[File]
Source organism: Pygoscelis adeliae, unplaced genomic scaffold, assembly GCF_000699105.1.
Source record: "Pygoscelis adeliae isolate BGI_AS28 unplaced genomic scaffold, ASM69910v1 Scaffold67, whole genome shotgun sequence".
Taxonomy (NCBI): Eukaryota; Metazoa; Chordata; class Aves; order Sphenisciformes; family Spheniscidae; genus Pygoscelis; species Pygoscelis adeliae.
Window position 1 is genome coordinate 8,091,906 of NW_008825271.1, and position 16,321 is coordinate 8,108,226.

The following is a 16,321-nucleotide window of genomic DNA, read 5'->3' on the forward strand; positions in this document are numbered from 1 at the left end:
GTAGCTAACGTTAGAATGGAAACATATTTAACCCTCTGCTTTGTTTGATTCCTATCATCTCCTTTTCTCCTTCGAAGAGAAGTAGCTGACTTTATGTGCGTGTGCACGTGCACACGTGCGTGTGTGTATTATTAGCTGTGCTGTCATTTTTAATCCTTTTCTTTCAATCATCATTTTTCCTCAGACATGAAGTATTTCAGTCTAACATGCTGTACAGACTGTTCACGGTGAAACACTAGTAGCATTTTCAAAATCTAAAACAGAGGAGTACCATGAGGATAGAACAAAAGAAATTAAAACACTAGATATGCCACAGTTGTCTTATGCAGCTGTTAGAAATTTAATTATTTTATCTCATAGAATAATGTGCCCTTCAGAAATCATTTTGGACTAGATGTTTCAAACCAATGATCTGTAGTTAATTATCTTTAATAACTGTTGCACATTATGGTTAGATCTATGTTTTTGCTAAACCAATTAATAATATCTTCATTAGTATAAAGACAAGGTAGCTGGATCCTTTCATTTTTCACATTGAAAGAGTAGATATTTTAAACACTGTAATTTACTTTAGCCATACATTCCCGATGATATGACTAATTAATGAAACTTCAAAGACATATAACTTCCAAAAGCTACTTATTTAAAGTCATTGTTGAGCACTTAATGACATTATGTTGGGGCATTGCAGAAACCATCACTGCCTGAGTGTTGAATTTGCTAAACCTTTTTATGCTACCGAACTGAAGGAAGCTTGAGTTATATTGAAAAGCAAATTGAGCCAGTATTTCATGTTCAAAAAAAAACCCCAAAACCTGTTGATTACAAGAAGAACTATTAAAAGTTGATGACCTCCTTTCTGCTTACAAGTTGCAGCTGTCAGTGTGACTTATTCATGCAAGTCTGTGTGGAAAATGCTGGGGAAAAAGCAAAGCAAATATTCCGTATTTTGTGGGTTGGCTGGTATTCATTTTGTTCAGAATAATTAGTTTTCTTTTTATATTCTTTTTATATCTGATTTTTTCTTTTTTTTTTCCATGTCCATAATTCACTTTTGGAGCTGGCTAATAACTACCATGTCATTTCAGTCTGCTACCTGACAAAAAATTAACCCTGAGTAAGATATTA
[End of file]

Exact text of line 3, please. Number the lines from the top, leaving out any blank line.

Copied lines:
Taxonomy (NCBI): Eukaryota; Metazoa; Chordata; class Aves; order Sphenisciformes; family Spheniscidae; genus Pygoscelis; species Pygoscelis adeliae.